LEAD: Abe launches full gov't task force on N. Korea abductions.
(EDS: UPDATING ABE'S MEETING WITH ABDUCTEES' KIN)
Prime Minister Shinzo Abe set up on Friday a full governmental task force to deal with the issue of North Korean abductions of Japanese and pledged ''utmost'' efforts for an early settlement to abductees' kin.
''I'll do my utmost'' to deal with the long-pending issue, Abe said at a meeting with the abductees' relatives and their supporters, also joined by government officials including Chief Cabinet Secretary Yasuhisa Shiozaki who also serves as minister in charge of the issue.
It was the first meeting since Abe took office Tuesday between the 52-year-old, who is eager to resolve the emotional issue in Japan, and people affected by the abduction cases.
Shigeru Yokota, 73, whose daughter Megumi was abducted at age 13 in 1977, voiced hope that Abe's task force will help make progress in the issue, telling reporters after the meeting at the premier's official residence, ''We're glad to find its lineup the most powerful ever.''
Yokota was referring to other key members of the task force including Kyoko Nakayama, who Abe appointed as a special adviser on the abductions, retained Foreign Minister Taro Aso and Deputy Chief Cabinet Secretary Seiji Suzuki, who Yokota said have been working hard to settle the issue.
Nakayama formerly worked to help repatriated abductees and their kin as a key Cabinet Secretariat official.
Yokota also said, ''We had called (on the successive governments) to set up a full task force on the abduction issue and appoint a minister in charge of it. Now the request has been realized.''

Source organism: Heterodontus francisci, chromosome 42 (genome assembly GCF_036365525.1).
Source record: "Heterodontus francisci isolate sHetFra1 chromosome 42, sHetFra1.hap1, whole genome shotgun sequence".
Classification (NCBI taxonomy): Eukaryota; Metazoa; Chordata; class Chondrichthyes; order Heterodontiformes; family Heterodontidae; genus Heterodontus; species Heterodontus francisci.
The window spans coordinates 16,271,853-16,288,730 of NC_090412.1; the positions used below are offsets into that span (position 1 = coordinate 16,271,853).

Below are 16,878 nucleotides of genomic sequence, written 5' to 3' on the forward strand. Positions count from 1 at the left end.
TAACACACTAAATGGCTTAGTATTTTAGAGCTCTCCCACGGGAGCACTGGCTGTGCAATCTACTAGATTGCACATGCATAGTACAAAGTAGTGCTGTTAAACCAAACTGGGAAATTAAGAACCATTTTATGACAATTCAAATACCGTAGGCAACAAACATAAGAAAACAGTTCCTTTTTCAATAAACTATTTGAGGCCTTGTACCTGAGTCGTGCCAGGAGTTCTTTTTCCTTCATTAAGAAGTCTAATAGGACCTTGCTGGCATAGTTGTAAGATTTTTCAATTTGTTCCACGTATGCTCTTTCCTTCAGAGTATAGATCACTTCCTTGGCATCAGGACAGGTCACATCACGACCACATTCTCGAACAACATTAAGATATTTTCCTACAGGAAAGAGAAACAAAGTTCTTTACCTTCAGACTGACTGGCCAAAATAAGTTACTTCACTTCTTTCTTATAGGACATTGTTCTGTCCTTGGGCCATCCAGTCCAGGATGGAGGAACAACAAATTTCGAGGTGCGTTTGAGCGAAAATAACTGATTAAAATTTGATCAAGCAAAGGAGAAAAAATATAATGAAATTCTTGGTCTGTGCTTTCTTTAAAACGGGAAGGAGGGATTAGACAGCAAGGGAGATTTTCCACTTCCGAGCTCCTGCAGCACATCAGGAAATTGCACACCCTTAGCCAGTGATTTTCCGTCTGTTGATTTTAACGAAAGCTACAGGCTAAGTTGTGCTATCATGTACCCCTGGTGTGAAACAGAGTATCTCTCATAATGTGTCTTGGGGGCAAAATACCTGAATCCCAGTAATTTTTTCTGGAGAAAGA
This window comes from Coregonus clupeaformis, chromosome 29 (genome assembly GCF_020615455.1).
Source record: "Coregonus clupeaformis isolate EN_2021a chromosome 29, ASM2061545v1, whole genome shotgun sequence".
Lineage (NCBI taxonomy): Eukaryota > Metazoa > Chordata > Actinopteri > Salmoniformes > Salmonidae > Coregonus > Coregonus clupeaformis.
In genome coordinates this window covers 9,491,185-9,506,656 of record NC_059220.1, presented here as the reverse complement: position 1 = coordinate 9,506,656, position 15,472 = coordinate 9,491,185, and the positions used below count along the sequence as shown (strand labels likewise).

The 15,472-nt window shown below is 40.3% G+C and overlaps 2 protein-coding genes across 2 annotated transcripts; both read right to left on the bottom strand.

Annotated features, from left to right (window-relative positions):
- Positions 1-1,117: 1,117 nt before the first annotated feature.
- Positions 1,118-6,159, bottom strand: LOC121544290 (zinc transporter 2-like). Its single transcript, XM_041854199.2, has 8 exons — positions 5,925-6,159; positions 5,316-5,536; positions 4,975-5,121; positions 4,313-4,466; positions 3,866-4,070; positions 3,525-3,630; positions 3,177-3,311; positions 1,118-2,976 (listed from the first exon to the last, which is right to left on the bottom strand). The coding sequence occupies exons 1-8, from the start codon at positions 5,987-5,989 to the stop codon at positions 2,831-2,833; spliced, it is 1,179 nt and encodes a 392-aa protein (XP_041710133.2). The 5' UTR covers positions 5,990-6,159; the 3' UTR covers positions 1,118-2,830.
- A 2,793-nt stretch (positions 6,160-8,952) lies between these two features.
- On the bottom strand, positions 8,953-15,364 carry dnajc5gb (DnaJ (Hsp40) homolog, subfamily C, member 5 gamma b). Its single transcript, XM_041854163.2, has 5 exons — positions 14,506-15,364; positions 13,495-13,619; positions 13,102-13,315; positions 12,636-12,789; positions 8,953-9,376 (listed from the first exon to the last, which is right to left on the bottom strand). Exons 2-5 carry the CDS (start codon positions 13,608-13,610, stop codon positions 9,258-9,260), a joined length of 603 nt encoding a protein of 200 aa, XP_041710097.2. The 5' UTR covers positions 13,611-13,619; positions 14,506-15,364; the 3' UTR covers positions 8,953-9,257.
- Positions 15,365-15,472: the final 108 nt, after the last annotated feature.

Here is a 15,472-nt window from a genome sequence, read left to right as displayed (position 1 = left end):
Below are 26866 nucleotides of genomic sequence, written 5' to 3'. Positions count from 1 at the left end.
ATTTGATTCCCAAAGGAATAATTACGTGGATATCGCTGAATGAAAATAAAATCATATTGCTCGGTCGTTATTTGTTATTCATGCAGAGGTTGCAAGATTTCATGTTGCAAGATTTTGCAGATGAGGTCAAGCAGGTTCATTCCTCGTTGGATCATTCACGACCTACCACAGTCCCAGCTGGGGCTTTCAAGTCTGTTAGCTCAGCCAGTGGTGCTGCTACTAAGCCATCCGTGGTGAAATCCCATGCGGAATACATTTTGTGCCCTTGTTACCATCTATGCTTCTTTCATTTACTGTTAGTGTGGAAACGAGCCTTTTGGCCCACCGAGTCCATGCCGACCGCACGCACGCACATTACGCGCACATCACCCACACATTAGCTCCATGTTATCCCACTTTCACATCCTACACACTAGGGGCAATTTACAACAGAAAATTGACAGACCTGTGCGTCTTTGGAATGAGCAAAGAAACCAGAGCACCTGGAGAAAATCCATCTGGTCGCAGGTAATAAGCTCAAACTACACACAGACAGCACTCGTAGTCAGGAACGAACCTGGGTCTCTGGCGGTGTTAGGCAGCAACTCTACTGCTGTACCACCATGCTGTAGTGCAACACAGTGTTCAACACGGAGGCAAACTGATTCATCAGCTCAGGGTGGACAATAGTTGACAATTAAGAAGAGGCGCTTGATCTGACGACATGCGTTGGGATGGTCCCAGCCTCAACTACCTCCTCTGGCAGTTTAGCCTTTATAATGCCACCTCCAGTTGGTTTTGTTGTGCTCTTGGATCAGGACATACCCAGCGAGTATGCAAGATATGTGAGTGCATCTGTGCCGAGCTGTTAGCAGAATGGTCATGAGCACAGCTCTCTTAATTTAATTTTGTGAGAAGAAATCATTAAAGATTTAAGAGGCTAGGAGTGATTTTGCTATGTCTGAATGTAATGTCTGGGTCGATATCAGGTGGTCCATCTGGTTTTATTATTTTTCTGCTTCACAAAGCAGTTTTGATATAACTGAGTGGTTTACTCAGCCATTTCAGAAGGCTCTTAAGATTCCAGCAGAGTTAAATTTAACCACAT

Comprising all Cabinet members, the task force will promote ''comprehensive measures,'' including developing policies for dealing with North Korea, and collecting and analyzing intelligence in a strategic manner, Shiozaki said at a news conference earlier in the day.
Installed as a standing organ, the task force is expected to hold its first meeting next month, focusing on ways to break the impasse in bilateral negotiations with North Korea since February, government officials said.
Meanwhile, a key supporter of the abductees' kin said a delegation of some relatives of the abductees and their supporters will leave Japan on Oct. 29 for New York to visit the missions of a number of U.N. member countries and seek their help to settle the abduction issue.
Pyongyang admitted in 2002 to having abducted 13 Japanese in the past but Tokyo believes many more have been abducted and are still alive in the North. The row over the issue has been a main obstacle to normalizing diplomatic ties between the two countries.
The Japanese government has already imposed sanctions on North Korea in response to its July 5 missile launches, banning port calls by the North Korean ferry Mangyongbong-92 and invoking financial sanctions on Sept. 19 under a U.N. Security Council resolution.
|Printer friendly Cite/link Email Feedback|
|Publication:||Japan Policy & Politics|
|Date:||Oct 2, 2006|
|Previous Article:||Japanese editorial excerpts -3-.|
|Next Article:||Opposition camp slams Abe's policy speech as vague and weak.|